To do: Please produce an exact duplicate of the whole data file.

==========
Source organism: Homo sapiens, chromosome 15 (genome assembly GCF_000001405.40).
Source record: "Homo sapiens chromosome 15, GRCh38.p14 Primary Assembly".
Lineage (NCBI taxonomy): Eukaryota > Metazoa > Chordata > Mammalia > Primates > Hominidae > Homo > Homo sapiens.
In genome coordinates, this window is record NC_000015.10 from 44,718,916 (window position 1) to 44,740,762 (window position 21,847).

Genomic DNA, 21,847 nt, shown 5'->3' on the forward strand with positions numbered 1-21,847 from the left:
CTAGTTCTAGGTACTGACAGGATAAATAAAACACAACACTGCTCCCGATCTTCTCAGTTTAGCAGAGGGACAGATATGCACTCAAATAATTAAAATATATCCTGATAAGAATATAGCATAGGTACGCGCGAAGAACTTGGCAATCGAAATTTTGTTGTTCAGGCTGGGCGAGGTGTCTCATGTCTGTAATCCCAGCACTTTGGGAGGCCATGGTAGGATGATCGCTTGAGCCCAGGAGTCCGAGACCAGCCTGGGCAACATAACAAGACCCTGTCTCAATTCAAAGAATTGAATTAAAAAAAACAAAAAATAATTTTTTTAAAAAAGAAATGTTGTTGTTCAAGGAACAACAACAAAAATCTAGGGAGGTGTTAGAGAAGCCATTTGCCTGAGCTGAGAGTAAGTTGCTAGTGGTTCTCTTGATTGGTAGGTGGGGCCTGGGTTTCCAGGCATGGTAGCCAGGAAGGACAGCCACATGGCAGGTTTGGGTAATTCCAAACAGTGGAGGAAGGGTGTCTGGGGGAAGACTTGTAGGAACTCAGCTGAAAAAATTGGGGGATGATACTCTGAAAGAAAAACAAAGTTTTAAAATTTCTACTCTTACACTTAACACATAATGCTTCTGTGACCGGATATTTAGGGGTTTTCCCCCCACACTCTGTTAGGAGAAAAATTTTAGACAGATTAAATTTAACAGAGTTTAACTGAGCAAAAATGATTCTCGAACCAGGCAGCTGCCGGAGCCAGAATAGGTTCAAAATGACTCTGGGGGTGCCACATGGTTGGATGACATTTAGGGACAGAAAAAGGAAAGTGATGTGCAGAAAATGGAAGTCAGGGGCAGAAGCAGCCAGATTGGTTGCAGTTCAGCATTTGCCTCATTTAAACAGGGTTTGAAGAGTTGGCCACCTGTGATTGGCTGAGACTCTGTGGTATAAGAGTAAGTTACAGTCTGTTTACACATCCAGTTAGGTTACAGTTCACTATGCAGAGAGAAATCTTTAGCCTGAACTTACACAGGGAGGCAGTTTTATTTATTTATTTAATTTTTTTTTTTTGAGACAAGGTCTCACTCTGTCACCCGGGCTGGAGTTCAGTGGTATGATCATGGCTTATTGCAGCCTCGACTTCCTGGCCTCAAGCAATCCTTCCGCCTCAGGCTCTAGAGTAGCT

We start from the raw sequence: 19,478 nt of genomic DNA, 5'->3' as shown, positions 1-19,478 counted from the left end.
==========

Source organism: Homo sapiens, chromosome 15 (genome assembly GCF_000001405.40).
Source record: "Homo sapiens chromosome 15, GRCh38.p14 Primary Assembly".
Lineage (NCBI taxonomy): Eukaryota > Metazoa > Chordata > Mammalia > Primates > Hominidae > Homo > Homo sapiens.
In genome coordinates, this window is record NC_000015.10 from 44,718,916 (window position 1) to 44,740,762 (window position 21,847).

Genomic DNA, 21,847 nt, shown 5'->3' on the forward strand with positions numbered 1-21,847 from the left:
CTAGTTCTAGGTACTGACAGGATAAATAAAACACAACACTGCTCCCGATCTTCTCAGTTTAGCAGAGGGACAGATATGCACTCAAATAATTAAAATATATCCTGATAAGAATATAGCATAGGTACGCGCGAAGAACTTGGCAATCGAAATTTTGTTGTTCAGGCTGGGCGAGGTGTCTCATGTCTGTAATCCCAGCACTTTGGGAGGCCATGGTAGGATGATCGCTTGAGCCCAGGAGTCCGAGACCAGCCTGGGCAACATAACAAGACCCTGTCTCAATTCAAAGAATTGAATTAAAAAAAACAAAAAATAATTTTTTTAAAAAAGAAATGTTGTTGTTCAAGGAACAACAACAAAAATCTAGGGAGGTGTTAGAGAAGCCATTTGCCTGAGCTGAGAGTAAGTTGCTAGTGGTTCTCTTGATTGGTAGGTGGGGCCTGGGTTTCCAGGCATGGTAGCCAGGAAGGACAGCCACATGGCAGGTTTGGGTAATTCCAAACAGTGGAGGAAGGGTGTCTGGGGGAAGACTTGTAGGAACTCAGCTGAAAAAATTGGGGGATGATACTCTGAAAGAAAAACAAAGTTTTAAAATTTCTACTCTTACACTTAACACATAATGCTTCTGTGACCGGATATTTAGGGGTTTTCCCCCCACACTCTGTTAGGAGAAAAATTTTAGACAGATTAAATTTAACAGAGTTTAACTGAGCAAAAATGATTCTCGAACCAGGCAGCTGCCGGAGCCAGAATAGGTTCAAAATGACTCTGGGGGTGCCACATGGTTGGATGACATTTAGGGACAGAAAAAGGAAAGTGATGTGCAGAAAATGGAAGTCAGGGGCAGAAGCAGCCAGATTGGTTGCAGTTCAGCATTTGCCTCATTTAAACAGGGTTTGAAGAGTTGGCCACCTGTGATTGGCTGAGACTCTGTGGTATAAGAGTAAGTTACAGTCTGTTTACACATCCAGTTAGGTTACAGTTCACTATGCAGAGAGAAATCTTTAGCCTGAACTTACACAGGGAGGCAGTTTTATTTATTTATTTAATTTTTTTTTTTTGAGACAAGGTCTCACTCTGTCACCCGGGCTGGAGTTCAGTGGTATGATCATGGCTTATTGCAGCCTCGACTTCCTGGCCTCAAGCAATCCTTCCGCCTCAGGCTCTAGAGTAGCT

We start from the raw sequence: 19,478 nt of genomic DNA, 5'->3' as shown, positions 1-19,478 counted from the left end.